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68


THE LIBERTARIAN ENTERPRISE
Number 68, March 31, 2000
March Madness

What Do You Mean "We", Kemo Sabe?

by L. Neil Smith
lneil@lneilsmith.org

Special to TLE

           The heart of the Leviathan beats ponderously, every ten years.
           I wonder if you've heard the radio commercial recently -- "public service announcements" they call them when they aren't being broadcast to earn an honest profit -- reminding Indians throughout the Golden West exactly how dependent they are on the United States Census "for all the programs they need". These "PSAs" are in pretty high rotation on Denver's answer to Radio Moscow, 850 KOA, and you can bet they're being carried by every Indian radio station between here and Carlsbad Caverns.
           As most individuals are aware by now, the Census was ordained by the Constitution as a means of enumerating -- simply counting -- the people of this country, to make damn sure they all get get the hell represented out of them by members of Congress whether they want to or not. Just why the government should choose to assiduously observe this single provision of a document they otherwise treat with less respect than toilet paper -- well, that's whole object of this essay, isn't it?
           This naive exercise is strongly reminiscent (I suppose "reeks" would be an unsympathetic expression to use in this context) of the early Democratic Societies that sprang up following the Amrican Revolution, possibly deriving from local militias or committees of correspondence.
           Accustomed to 6,000 years of taking orders from some King and his buttboys, post-Revolutionary Americans felt they needed practice at running their own lives. They used these societies, which usually met at local churches or bars, to elect presidents, vice presidents, and secretary-treasurers, to create organizational charters, to propose and pass (or reject) all the little things stamp clubs, officers wives associations, and homeowners groups propose and pass (or reject) every day.
           I can't think of anything more quintessentially American. Trouble was -- and this is the tragic flaw at the heart of democracy -- they weren't running their own lives, they were running everybody else's. And exactly as Alexis de Tocqueville predicted, pretty soon Americans got to thinking that there wasn't anything at all they couldn't vote on.
           That being the case, it's less amazing that we all wound up in a lockstep Dictatorship of the Pantywaists -- where a baseball player can be crucified for voicing his rude opinion of the specimens who ride the New York subway (how come John Rocker gets barbecued, while Weird Al Yankovic can write "Another One Rides the Bus" and get away with it?) and little kids get kicked out of school for displaying a magazine page with a picture of a gun -- than that it took so long to happen.
           I guess Mankind is more disposed not to suffer, as well.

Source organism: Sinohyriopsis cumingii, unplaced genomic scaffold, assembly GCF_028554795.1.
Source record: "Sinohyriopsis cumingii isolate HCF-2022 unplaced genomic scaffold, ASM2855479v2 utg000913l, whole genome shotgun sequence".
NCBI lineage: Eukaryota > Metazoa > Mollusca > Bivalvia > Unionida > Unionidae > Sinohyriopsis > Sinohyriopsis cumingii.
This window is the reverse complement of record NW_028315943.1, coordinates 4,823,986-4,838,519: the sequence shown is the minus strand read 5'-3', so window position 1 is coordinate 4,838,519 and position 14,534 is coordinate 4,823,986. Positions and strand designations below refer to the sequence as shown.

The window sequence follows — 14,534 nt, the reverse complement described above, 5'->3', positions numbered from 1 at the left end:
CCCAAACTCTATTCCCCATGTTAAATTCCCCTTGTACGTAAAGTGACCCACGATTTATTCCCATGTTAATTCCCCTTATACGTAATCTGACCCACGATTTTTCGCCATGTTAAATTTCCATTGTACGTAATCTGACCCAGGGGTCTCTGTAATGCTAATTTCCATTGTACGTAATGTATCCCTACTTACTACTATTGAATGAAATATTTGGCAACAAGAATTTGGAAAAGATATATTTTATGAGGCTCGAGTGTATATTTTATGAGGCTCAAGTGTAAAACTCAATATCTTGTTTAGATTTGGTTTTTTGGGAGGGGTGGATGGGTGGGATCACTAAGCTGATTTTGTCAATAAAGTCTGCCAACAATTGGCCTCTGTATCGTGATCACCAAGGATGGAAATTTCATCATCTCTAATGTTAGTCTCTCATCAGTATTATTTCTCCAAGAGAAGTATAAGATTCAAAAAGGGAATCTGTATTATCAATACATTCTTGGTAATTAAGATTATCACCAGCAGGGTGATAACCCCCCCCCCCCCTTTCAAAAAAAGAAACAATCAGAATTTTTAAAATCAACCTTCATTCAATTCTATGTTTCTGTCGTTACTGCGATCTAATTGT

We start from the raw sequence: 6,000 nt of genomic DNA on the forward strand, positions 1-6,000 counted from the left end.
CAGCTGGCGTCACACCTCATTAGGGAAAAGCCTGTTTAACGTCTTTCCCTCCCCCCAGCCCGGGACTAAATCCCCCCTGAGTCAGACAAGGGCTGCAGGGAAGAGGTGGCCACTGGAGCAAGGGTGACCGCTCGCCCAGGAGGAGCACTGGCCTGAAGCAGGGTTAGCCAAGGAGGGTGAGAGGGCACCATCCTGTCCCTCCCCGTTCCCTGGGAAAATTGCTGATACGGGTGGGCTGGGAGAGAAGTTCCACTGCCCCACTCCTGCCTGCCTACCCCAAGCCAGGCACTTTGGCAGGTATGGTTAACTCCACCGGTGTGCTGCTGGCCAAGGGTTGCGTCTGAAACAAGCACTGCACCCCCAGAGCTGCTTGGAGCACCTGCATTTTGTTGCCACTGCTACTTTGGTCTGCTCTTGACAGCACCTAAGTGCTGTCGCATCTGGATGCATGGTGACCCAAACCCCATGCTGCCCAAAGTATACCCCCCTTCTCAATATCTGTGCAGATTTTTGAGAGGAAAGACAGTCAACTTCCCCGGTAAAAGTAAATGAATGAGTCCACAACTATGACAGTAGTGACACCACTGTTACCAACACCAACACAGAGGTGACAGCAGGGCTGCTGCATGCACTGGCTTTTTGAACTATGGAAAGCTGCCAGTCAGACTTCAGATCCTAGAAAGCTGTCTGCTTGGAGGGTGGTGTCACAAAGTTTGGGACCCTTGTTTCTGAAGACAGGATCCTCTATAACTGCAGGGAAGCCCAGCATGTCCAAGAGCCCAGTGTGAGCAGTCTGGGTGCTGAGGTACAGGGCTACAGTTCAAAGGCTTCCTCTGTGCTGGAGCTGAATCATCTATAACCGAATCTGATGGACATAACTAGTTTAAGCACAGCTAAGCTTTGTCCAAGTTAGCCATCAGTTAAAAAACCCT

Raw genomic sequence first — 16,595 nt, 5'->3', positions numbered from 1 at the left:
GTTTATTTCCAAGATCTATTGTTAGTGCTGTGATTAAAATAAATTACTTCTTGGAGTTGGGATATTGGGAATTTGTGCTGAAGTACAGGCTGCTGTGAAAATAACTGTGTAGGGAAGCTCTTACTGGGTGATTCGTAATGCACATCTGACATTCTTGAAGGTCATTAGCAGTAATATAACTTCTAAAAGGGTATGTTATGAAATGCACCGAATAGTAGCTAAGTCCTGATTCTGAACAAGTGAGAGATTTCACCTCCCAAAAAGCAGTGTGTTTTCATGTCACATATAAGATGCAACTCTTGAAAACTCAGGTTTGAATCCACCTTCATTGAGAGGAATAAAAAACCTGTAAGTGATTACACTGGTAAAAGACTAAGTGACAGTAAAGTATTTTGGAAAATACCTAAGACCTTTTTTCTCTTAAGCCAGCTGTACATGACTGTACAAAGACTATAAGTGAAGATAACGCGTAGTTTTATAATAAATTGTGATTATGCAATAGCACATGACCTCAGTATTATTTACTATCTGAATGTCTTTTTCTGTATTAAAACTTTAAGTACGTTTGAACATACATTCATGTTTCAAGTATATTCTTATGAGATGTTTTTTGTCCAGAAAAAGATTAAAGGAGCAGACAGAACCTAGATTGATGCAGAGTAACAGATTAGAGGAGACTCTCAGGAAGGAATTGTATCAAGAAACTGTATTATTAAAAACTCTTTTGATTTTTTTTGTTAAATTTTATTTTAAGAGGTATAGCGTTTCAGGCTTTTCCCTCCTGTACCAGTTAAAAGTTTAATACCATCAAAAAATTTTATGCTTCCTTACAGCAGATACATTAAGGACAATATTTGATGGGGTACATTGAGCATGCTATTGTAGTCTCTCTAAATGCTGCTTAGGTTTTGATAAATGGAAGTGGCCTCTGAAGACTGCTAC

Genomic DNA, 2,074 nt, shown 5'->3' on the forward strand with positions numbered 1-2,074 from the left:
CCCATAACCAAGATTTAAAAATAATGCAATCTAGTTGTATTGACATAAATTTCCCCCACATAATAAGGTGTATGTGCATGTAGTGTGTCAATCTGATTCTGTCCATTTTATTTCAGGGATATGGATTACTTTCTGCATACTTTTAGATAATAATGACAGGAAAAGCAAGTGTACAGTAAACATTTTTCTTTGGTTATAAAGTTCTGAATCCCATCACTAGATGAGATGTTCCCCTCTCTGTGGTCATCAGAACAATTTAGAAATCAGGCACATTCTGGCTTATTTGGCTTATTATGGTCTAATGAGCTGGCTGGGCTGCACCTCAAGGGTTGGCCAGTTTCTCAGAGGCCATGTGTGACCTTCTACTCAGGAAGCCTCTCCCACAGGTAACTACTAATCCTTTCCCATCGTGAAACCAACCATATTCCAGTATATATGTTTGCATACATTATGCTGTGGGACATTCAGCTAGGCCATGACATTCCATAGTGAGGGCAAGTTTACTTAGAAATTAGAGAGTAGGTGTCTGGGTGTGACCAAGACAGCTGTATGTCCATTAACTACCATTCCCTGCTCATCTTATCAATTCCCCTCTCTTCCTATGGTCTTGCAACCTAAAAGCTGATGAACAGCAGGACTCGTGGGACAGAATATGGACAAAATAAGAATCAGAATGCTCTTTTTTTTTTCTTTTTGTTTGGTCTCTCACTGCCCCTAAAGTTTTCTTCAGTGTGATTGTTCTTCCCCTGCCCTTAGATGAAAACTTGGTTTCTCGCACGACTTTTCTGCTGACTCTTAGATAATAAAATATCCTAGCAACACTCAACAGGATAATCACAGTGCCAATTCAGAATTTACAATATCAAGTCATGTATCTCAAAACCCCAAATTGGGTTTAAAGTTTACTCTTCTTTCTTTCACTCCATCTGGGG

One of the places America eventually went where it wasn't supposed to go was bayonet-point charity, the forcible redistribution of wealth from those who earn it to those who are unable or unwilling to do so. Americans now pay five times the taxes medieval serfs did, and what this mass confiscation accomplishes is that our civilization won't collapse with barbarians at the gate, the barbarians will already be inside.
           How very efficient.
           We've seen what that does, both to the recipient of stolen goods and people the goods are stolen from. Enterprise wanes, inventiveness atrophies, Atlas slowly shrugs. What Democrats and (to their eternal shame) Republicans perceive as a healthy economy is floundering and flat compared to what it would be in a condition of real economic liberty. There should be a cure for cancer, limb regeneration, and resort hotels on the Moon by now, but the resources were used instead, cynically and cruelly, to keep blacks and other people helpless and dependent.
           And voting.
           Which brings us back, if somewhat circuitously, to the Census. Because I am not and never will be Secretary of the Interior I can say what Ronald Reagan's Secretary of the Interior James Watt (funny name for somebody who was otherwise a pretty dim bulb) got fired for saying.
           The worst thing European civilization ever did to the people it found in North America was not to steal their land (it never occurred to them to claim it anyway), force them onto other, less desirable land, or even massacre them at places like Sand Creek and Wounded Knee. It was to impose on them -- almost exactly a century before it started trying to do it to everybody else -- a socialist welfare state.
           They have been utterly demolished as a people, blacks have been demolished -- both by the disease of welfare -- and everybody else is next.
           Maybe somebody on the other side understands that.
           In the background of that radio commercial I mentioned, there's some music that may reveal a lot about about the depth of cynicism and cruelty behind the welfare apparatus destroying Western Civilization. As if it were appropriated as a trophy of battle from the Little Big Horn, a chorus of Indian women is chanting the tune of "Garryowen" -- the official riding and drinking song of George A. Custer's Seventh Cavalry.
           Think they're trying to tell us something?


L. Neil Smith is publisher of The Libertarian Enterprise and author of 24 books including The Probability Broach, The Lando Calrissian Adventures, Forge of the Elders (forthcoming in April, 2000) and The Mitzvah, with JPFO founder and executive director Aaron Zelman. Order these books at: http://www.lneilsmith.org//lnsbooks.html


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